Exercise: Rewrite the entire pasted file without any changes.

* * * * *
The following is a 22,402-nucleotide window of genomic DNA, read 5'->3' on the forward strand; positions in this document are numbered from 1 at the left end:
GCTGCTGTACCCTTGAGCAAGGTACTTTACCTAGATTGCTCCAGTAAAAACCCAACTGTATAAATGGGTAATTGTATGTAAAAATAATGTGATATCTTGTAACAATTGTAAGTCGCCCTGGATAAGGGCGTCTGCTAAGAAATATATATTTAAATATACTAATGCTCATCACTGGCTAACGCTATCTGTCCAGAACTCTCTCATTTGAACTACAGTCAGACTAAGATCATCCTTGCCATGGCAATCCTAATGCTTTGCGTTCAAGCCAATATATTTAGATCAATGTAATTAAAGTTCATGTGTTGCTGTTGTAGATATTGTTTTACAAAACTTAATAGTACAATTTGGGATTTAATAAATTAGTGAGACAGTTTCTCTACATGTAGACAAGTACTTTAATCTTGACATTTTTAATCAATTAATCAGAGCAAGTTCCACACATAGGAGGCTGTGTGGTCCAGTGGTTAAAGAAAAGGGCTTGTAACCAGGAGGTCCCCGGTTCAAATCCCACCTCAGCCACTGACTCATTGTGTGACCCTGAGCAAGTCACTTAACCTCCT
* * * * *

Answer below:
The following is a 22,402-nucleotide window of genomic DNA, read 5'->3' on the forward strand; positions in this document are numbered from 1 at the left end:
GCTGCTGTACCCTTGAGCAAGGTACTTTACCTAGATTGCTCCAGTAAAAACCCAACTGTATAAATGGGTAATTGTATGTAAAAATAATGTGATATCTTGTAACAATTGTAAGTCGCCCTGGATAAGGGCGTCTGCTAAGAAATATATATTTAAATATACTAATGCTCATCACTGGCTAACGCTATCTGTCCAGAACTCTCTCATTTGAACTACAGTCAGACTAAGATCATCCTTGCCATGGCAATCCTAATGCTTTGCGTTCAAGCCAATATATTTAGATCAATGTAATTAAAGTTCATGTGTTGCTGTTGTAGATATTGTTTTACAAAACTTAATAGTACAATTTGGGATTTAATAAATTAGTGAGACAGTTTCTCTACATGTAGACAAGTACTTTAATCTTGACATTTTTAATCAATTAATCAGAGCAAGTTCCACACATAGGAGGCTGTGTGGTCCAGTGGTTAAAGAAAAGGGCTTGTAACCAGGAGGTCCCCGGTTCAAATCCCACCTCAGCCACTGACTCATTGTGTGACCCTGAGCAAGTCACTTAACCTCCT